A judge ruling against the recommendations of a prosecutor isn’t unheard of.
Of the 731 cases heard in NYC drug courts in 2012, a judge admitted someone over objection from a prosecutor 14 percent of the time, reported WNYC.
The city has been relatively strict when considering which drug offenders are eligible to attend drug treatment in lieu of prison.
According to the latest data from the Criminal Court of the City of New York, there were 4,311 defendants who had their cases heard in NYC drug courts for evaluation in 2013.
Of those defendants, 533 were deemed nonviolent and eligible for drug treatment instead of prison. Of those 533 participants, more than half completed the program.
The recidivism rates for people who attend diversion programs are lower than those who go to prison.
A U.S. Government Accountability Office report to congressional committees in 2011 found that nationally, drug rehab participants who completed their programs had recidivism rates that were 58 percent lower than those who served time instead.
After Holder’s death, de Blasio called for judges to consider whether a criminal is likely to flee and not complete drug rehab.
“The death of Officer Randolph Holder was a clear and tragic signal that we must ensure dangerous individuals with long criminal histories do not walk our streets,” de Blasio said in a statement.
It is unclear how risk of flight will be determined, and advocates worry that it may unnecessarily limit the number of people eligible for diversion programs.
“It’s counterproductive,” said Five Mualimm-ak, the director of a collective that advocates for prison reform called Incarcerated Nation Corp. “We need alternatives to incarceration, but de Blasio is making it more difficult.”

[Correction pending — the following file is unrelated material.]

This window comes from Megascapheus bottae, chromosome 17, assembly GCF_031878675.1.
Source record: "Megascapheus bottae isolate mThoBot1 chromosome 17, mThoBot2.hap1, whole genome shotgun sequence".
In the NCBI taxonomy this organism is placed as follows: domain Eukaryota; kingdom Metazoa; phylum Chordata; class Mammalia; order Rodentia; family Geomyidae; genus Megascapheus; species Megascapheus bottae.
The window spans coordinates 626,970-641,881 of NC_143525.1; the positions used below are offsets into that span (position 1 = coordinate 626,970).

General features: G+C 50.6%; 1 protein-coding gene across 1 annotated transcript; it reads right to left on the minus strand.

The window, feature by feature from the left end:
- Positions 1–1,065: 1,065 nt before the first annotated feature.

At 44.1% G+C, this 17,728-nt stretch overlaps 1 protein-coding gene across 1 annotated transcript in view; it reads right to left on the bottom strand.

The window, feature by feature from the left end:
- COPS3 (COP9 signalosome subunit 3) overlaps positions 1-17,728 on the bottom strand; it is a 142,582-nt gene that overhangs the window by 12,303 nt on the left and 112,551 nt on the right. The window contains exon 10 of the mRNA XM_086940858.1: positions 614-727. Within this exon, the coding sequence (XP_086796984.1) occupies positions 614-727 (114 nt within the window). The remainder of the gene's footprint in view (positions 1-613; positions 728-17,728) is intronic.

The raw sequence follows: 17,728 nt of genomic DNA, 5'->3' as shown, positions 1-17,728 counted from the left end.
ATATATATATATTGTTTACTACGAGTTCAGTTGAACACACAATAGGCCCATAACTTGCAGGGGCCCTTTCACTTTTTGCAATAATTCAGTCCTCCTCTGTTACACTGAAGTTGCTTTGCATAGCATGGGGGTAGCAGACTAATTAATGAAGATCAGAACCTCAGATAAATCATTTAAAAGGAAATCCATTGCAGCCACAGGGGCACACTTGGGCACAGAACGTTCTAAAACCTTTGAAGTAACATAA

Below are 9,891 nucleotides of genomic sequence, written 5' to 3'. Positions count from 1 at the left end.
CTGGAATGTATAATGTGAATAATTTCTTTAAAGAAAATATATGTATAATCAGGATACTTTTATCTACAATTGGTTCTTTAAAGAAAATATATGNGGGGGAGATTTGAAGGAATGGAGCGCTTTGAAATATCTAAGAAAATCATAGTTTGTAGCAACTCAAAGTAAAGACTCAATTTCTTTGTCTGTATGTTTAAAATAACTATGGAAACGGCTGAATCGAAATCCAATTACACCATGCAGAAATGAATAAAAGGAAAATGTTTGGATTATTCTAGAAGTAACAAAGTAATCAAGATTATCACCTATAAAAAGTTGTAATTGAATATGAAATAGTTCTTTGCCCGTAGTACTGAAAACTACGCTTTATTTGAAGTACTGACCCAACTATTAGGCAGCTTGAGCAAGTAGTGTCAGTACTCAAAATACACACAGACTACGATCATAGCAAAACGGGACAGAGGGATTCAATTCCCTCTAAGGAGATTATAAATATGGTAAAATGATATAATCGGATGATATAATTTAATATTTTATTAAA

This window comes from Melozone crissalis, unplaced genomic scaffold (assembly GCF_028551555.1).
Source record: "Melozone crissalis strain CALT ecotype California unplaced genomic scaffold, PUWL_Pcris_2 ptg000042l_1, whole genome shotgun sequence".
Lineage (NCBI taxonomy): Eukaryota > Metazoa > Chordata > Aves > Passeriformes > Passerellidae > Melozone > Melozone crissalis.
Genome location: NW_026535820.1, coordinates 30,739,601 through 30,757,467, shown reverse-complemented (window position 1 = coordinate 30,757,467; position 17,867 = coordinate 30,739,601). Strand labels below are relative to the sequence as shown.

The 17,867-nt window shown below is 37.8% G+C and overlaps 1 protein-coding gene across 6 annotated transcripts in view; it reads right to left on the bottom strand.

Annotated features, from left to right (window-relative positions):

That same program that Howard failed made all the difference for Lisa Ortega, a former drug addict who has been clean ever since she completed her 24-month diversion program.
When Ortega was struggling to survive as an 18-year-old single mother with a ninth grade education, she turned to selling drugs. “I had no money to pay rent, no food to feed children,” she recalled. Her drug sales landed her two felony drug charges in 1990.
Ortega was sent to a diversion program that treated participants in a highly structured and supervised residential environment. The program also included group and individual counseling sessions.
Ortega said her experience in a diversion program not only empowered her to rehabilitate from drugs, but also helped her understand her value.
“It gave me insight to myself,” she said. “It gave me access to therapy and tools that were able to help me go through life drug-free and be an asset to my community.”
Ortega said that instead of making diversion programs eligibility stricter, the programs should be expanded to help people find jobs and housing too.”I believe that improving the diversion programs is what needs to be done,” she said.
After completing the diversion program, Ortega got a job as an organizer at a nonprofit called Mothers on the Move on her own. She also went on to become a home health aid.
“Had I gone to jail … I might not have figured out who I was,” she said. “I feel grateful for that diversion. I feel bad for people who don’t have the opportunity to go a diversion program.”